If anyone has more to add it would greatly be appreciated. Right now, this is the only main article or book i can find that seperates the two as a main point for the article. Others i found only hint at the similarities between the two.

Edited by Iamfascism
missed part

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both of the previous are really great on Heidegger... if you read his book (The Question Concerning Technology and Other Essays), he continues on about Dassein and etc... but as Cube put it, he says that we, generally being humans, see nature and see earth as a "standing reserve"... he says that we try to see the energy or the worth stored within something (like we see the wind, and think hm... lets put a wind turbine and hold the energy in a battery till we need it!)... by this he says allows this idea of standing reserve, and "mastering nature"... he says this very ideology is technological thought, in which kills V2L (yes... funny, funny)...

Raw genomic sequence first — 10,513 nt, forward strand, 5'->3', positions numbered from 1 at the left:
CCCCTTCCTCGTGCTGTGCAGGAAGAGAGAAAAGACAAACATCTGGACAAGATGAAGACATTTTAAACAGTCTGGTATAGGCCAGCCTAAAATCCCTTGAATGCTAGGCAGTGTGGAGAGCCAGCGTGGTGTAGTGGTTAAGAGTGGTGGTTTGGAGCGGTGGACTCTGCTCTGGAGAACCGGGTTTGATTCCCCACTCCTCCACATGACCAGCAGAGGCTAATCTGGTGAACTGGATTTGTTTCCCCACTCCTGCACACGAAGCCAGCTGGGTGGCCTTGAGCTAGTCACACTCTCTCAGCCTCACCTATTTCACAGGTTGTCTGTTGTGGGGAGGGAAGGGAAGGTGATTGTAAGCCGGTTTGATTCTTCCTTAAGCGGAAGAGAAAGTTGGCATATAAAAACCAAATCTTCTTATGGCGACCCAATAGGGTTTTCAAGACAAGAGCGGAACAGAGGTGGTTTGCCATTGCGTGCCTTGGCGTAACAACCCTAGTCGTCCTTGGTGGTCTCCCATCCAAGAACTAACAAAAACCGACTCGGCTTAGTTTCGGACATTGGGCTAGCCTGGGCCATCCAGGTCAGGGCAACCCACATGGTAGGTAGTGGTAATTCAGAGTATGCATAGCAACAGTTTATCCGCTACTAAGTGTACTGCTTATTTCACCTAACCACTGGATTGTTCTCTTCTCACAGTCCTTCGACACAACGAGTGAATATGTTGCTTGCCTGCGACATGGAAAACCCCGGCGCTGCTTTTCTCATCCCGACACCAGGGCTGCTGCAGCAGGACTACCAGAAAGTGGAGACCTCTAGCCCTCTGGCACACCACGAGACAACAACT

the alt you will most see, and the very thing that Heidegger himself suggests is that instead of using this technological thought, this idea of mastering elements, taking potential energy, we should instead use meditative thought, and reconsider the way we view nature, energy, etc.... if anything, you can look about to transcendentalism a bit, and see where he gets his ideology...

 

this explanation is at least how i have understood his theory/the book about Heidegger's key critique

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baudrillard is better.

 

i would have to say overall, after running Heidegger a bit, that Baudrillard would in fact probably be a better option... especially his stuff on Simulacra and Simulation.